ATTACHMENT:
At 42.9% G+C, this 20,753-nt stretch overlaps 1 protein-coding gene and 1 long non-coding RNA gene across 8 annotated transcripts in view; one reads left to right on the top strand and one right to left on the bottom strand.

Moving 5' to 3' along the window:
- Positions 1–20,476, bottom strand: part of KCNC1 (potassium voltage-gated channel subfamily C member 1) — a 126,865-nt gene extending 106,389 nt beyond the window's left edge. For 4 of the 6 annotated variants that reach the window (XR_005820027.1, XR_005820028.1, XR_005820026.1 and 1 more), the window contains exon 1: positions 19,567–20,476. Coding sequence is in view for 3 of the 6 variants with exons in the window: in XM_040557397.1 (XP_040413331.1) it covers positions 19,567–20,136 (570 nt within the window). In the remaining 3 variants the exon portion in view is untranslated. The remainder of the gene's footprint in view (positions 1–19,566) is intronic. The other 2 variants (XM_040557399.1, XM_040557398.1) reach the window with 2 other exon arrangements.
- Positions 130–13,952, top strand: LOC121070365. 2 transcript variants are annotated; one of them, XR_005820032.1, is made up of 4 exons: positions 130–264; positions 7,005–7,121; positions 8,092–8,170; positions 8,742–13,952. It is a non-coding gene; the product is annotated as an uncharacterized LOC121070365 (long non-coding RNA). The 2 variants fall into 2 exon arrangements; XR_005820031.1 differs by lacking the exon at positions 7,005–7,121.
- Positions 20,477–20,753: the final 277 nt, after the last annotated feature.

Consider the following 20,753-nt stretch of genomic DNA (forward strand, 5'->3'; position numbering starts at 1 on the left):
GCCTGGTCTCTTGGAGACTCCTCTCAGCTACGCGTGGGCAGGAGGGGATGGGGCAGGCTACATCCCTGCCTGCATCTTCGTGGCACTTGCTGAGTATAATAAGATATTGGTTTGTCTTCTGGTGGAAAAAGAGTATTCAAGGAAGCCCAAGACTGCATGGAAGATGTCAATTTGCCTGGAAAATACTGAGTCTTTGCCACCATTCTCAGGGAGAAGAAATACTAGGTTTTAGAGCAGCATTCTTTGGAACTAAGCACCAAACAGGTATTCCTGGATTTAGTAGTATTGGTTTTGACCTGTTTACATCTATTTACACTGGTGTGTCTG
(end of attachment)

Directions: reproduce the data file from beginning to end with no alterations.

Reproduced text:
At 42.9% G+C, this 20,753-nt stretch overlaps 1 protein-coding gene and 1 long non-coding RNA gene across 8 annotated transcripts in view; one reads left to right on the top strand and one right to left on the bottom strand.

Moving 5' to 3' along the window:
- Positions 1–20,476, bottom strand: part of KCNC1 (potassium voltage-gated channel subfamily C member 1) — a 126,865-nt gene extending 106,389 nt beyond the window's left edge. For 4 of the 6 annotated variants that reach the window (XR_005820027.1, XR_005820028.1, XR_005820026.1 and 1 more), the window contains exon 1: positions 19,567–20,476. Coding sequence is in view for 3 of the 6 variants with exons in the window: in XM_040557397.1 (XP_040413331.1) it covers positions 19,567–20,136 (570 nt within the window). In the remaining 3 variants the exon portion in view is untranslated. The remainder of the gene's footprint in view (positions 1–19,566) is intronic. The other 2 variants (XM_040557399.1, XM_040557398.1) reach the window with 2 other exon arrangements.
- Positions 130–13,952, top strand: LOC121070365. 2 transcript variants are annotated; one of them, XR_005820032.1, is made up of 4 exons: positions 130–264; positions 7,005–7,121; positions 8,092–8,170; positions 8,742–13,952. It is a non-coding gene; the product is annotated as an uncharacterized LOC121070365 (long non-coding RNA). The 2 variants fall into 2 exon arrangements; XR_005820031.1 differs by lacking the exon at positions 7,005–7,121.
- Positions 20,477–20,753: the final 277 nt, after the last annotated feature.

Consider the following 20,753-nt stretch of genomic DNA (forward strand, 5'->3'; position numbering starts at 1 on the left):
GCCTGGTCTCTTGGAGACTCCTCTCAGCTACGCGTGGGCAGGAGGGGATGGGGCAGGCTACATCCCTGCCTGCATCTTCGTGGCACTTGCTGAGTATAATAAGATATTGGTTTGTCTTCTGGTGGAAAAAGAGTATTCAAGGAAGCCCAAGACTGCATGGAAGATGTCAATTTGCCTGGAAAATACTGAGTCTTTGCCACCATTCTCAGGGAGAAGAAATACTAGGTTTTAGAGCAGCATTCTTTGGAACTAAGCACCAAACAGGTATTCCTGGATTTAGTAGTATTGGTTTTGACCTGTTTACATCTATTTACACTGGTGTGTCTG